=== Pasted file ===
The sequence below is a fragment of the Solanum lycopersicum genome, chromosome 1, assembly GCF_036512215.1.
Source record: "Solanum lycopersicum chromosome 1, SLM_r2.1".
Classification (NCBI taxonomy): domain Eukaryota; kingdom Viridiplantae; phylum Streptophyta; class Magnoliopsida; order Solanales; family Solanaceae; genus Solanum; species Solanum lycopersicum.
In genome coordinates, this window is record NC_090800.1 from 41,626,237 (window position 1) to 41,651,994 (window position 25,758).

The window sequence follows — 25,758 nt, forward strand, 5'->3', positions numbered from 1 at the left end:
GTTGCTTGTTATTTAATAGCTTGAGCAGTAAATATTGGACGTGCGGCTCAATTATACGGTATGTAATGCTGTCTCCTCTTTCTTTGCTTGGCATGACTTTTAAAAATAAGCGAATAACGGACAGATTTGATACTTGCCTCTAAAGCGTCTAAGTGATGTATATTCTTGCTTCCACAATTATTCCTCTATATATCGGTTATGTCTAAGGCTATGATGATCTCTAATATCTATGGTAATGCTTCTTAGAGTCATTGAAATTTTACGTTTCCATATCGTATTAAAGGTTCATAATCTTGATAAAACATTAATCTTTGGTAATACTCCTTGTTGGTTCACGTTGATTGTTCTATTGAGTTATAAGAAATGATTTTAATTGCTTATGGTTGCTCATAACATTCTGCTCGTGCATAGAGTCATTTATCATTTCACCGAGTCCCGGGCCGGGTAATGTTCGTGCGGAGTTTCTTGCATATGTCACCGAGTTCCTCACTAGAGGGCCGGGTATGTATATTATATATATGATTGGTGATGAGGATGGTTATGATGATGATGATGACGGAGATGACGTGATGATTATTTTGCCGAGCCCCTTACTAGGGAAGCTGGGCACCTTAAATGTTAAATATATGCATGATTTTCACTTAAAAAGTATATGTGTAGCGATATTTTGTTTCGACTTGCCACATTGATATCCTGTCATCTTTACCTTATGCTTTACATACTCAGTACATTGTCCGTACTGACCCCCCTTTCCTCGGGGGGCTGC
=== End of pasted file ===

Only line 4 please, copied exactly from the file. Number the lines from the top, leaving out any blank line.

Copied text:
In genome coordinates, this window is record NC_090800.1 from 41,626,237 (window position 1) to 41,651,994 (window position 25,758).